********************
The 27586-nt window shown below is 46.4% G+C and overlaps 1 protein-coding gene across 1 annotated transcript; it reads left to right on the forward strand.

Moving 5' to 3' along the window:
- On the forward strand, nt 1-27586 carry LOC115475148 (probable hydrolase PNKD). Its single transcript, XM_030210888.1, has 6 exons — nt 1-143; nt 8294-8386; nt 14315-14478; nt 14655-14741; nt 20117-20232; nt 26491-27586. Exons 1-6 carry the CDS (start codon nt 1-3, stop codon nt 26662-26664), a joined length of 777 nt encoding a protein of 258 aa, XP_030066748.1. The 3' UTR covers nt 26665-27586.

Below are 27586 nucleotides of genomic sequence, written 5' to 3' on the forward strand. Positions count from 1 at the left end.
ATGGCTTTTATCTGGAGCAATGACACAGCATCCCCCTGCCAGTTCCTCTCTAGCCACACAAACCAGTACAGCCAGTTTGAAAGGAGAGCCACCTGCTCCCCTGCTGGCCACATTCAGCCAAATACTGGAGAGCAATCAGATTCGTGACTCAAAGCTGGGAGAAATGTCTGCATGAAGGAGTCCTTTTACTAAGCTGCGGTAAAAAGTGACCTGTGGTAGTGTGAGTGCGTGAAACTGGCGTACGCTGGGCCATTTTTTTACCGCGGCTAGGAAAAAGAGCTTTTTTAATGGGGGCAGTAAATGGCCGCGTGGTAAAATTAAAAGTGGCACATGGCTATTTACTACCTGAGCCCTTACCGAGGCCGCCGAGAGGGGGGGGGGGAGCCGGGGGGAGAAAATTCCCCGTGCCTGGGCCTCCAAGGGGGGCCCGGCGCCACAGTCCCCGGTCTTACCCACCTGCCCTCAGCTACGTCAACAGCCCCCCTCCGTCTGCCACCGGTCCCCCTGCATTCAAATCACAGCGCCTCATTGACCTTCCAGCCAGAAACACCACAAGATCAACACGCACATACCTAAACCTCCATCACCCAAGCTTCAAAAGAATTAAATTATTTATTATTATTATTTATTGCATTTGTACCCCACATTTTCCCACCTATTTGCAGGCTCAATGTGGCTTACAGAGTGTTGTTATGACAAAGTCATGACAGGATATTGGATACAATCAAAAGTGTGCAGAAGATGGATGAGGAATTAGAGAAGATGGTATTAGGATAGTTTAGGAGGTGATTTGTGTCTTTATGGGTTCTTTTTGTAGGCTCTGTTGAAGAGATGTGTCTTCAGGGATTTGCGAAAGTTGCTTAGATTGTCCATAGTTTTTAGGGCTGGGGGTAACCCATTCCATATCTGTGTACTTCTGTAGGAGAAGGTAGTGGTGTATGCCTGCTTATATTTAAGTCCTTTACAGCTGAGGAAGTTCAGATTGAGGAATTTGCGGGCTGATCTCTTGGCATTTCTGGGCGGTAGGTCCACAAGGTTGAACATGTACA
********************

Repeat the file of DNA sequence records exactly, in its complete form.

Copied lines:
The 27586-nt window shown below is 46.4% G+C and overlaps 1 protein-coding gene across 1 annotated transcript; it reads left to right on the forward strand.

Moving 5' to 3' along the window:
- On the forward strand, nt 1-27586 carry LOC115475148 (probable hydrolase PNKD). Its single transcript, XM_030210888.1, has 6 exons — nt 1-143; nt 8294-8386; nt 14315-14478; nt 14655-14741; nt 20117-20232; nt 26491-27586. Exons 1-6 carry the CDS (start codon nt 1-3, stop codon nt 26662-26664), a joined length of 777 nt encoding a protein of 258 aa, XP_030066748.1. The 3' UTR covers nt 26665-27586.

Below are 27586 nucleotides of genomic sequence, written 5' to 3' on the forward strand. Positions count from 1 at the left end.
ATGGCTTTTATCTGGAGCAATGACACAGCATCCCCCTGCCAGTTCCTCTCTAGCCACACAAACCAGTACAGCCAGTTTGAAAGGAGAGCCACCTGCTCCCCTGCTGGCCACATTCAGCCAAATACTGGAGAGCAATCAGATTCGTGACTCAAAGCTGGGAGAAATGTCTGCATGAAGGAGTCCTTTTACTAAGCTGCGGTAAAAAGTGACCTGTGGTAGTGTGAGTGCGTGAAACTGGCGTACGCTGGGCCATTTTTTTACCGCGGCTAGGAAAAAGAGCTTTTTTAATGGGGGCAGTAAATGGCCGCGTGGTAAAATTAAAAGTGGCACATGGCTATTTACTACCTGAGCCCTTACCGAGGCCGCCGAGAGGGGGGGGGGGAGCCGGGGGGAGAAAATTCCCCGTGCCTGGGCCTCCAAGGGGGGCCCGGCGCCACAGTCCCCGGTCTTACCCACCTGCCCTCAGCTACGTCAACAGCCCCCCTCCGTCTGCCACCGGTCCCCCTGCATTCAAATCACAGCGCCTCATTGACCTTCCAGCCAGAAACACCACAAGATCAACACGCACATACCTAAACCTCCATCACCCAAGCTTCAAAAGAATTAAATTATTTATTATTATTATTTATTGCATTTGTACCCCACATTTTCCCACCTATTTGCAGGCTCAATGTGGCTTACAGAGTGTTGTTATGACAAAGTCATGACAGGATATTGGATACAATCAAAAGTGTGCAGAAGATGGATGAGGAATTAGAGAAGATGGTATTAGGATAGTTTAGGAGGTGATTTGTGTCTTTATGGGTTCTTTTTGTAGGCTCTGTTGAAGAGATGTGTCTTCAGGGATTTGCGAAAGTTGCTTAGATTGTCCATAGTTTTTAGGGCTGGGGGTAACCCATTCCATATCTGTGTACTTCTGTAGGAGAAGGTAGTGGTGTATGCCTGCTTATATTTAAGTCCTTTACAGCTGAGGAAGTTCAGATTGAGGAATTTGCGGGCTGATCTCTTGGCATTTCTGGGCGGTAGGTCCACAAGGTTGAACATGTACA